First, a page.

Even Gestapo officers who were not re-employed had little difficulty in having their generous occupational pensions restored. One was Karl Loffler, once head of the ‘Jewish Desk’ at the Cologne Gestapo.
Somehow he managed to get his status changed to ‘exonerated’. His Nazi past, organising deportations to death camps, magically disappeared. He was granted a full pension.
Amazingly, the same went for Otto Dihr. He, too, was eventually classed as ‘exonerated’ and received his full Gestapo pension.
And even when, as happened rarely, former Gestapo officers were brought to court, they were often given an easy ride.
Waldemar Eisfeld and Heinrich Lorenz had brutally rounded up thousands of Jews for deportation, as witnesses testified.
But the judge acquitted the pair of all charges, on the highly unlikely grounds that they did not know what the fate of the Jews would be.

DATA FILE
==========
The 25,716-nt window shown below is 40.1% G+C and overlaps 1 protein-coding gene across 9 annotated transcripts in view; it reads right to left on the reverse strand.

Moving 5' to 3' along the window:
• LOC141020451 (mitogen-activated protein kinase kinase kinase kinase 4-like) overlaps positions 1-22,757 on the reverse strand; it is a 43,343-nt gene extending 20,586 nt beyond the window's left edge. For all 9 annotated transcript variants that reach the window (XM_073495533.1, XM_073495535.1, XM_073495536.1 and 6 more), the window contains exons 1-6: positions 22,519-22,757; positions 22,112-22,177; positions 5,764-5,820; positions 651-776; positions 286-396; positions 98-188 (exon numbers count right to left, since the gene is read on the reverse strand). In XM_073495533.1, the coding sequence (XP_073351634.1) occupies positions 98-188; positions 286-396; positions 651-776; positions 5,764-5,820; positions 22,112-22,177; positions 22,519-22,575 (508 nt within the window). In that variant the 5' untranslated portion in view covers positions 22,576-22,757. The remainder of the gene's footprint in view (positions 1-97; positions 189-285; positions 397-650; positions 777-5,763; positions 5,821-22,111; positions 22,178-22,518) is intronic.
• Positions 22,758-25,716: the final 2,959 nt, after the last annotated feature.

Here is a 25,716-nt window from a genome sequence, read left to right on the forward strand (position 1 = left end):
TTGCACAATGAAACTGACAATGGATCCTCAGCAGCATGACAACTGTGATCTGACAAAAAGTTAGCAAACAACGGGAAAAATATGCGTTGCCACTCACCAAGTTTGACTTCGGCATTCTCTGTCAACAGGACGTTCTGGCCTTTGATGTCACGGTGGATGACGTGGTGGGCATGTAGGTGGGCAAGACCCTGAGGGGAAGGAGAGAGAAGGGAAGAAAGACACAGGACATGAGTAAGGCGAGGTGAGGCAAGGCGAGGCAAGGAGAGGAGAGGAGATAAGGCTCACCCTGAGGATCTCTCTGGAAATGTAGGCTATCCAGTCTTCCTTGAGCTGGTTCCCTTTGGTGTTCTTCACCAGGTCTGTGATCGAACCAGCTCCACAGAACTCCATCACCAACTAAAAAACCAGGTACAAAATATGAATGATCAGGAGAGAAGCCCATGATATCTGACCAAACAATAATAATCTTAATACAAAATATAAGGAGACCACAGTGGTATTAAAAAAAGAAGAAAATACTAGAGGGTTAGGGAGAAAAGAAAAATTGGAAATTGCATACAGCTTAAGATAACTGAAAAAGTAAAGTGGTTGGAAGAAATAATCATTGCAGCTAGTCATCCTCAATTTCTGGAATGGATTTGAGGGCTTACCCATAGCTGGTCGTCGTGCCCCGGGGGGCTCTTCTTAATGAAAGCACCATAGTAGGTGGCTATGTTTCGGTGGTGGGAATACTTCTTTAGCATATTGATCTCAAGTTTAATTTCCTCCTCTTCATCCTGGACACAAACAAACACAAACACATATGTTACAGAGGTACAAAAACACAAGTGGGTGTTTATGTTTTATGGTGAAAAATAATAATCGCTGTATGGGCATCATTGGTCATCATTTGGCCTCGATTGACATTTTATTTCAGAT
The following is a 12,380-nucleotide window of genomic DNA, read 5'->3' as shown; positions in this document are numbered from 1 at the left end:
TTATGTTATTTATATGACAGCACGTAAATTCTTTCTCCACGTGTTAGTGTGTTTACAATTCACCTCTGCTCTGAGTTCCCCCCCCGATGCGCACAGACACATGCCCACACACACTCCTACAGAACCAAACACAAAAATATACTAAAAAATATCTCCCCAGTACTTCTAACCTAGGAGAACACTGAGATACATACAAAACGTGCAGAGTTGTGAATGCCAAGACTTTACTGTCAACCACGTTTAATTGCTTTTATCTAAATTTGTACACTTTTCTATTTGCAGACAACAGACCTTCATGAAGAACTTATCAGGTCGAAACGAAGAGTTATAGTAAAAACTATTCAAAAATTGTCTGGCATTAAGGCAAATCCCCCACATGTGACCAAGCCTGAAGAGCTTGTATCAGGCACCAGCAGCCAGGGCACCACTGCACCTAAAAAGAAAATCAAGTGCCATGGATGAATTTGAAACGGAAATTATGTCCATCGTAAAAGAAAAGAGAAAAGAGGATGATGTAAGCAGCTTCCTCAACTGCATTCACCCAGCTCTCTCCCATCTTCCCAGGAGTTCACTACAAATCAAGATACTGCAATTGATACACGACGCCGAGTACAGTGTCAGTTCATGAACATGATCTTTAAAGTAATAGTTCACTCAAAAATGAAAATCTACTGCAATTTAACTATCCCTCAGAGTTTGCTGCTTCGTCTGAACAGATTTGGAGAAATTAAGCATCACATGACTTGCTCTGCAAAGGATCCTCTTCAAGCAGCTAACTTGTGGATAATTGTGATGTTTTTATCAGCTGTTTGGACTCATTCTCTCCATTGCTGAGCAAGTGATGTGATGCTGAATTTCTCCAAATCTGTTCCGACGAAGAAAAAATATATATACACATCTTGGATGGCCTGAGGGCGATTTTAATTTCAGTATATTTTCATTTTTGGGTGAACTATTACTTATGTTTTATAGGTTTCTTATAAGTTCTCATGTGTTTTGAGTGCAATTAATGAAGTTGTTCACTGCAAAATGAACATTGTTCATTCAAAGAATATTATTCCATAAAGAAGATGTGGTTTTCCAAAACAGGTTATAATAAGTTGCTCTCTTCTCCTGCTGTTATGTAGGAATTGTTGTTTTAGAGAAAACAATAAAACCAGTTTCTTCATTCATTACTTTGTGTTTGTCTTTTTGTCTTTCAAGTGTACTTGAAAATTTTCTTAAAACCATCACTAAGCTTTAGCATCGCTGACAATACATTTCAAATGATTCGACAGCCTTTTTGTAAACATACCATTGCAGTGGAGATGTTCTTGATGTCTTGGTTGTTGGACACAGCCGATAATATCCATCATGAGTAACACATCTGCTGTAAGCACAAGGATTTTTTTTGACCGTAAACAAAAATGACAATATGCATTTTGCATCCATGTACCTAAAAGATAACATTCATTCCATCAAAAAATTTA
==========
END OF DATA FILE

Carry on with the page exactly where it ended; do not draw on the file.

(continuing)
Age and supposed infirmity came to the rescue of others with blood on their hands.
Otto Bovensiepen, formerly head of the Berlin Gestapo, went on trial in 1969 but suffered a heart attack during the proceedings. Doctors declared him unfit to face trial, and he lived on in apparent ease for another eight years.
The same went for Dr Werner Best, who since his Gestapo days and after a short jail sentence had become a highly paid legal adviser for a leading West German company. He, too, was finally brought back to court, only to be declared too ill, old and frail to face a war crimes trial.
He died 17 years later, having never paid in full for his crimes against humanity — just like the evil organisation he worked for.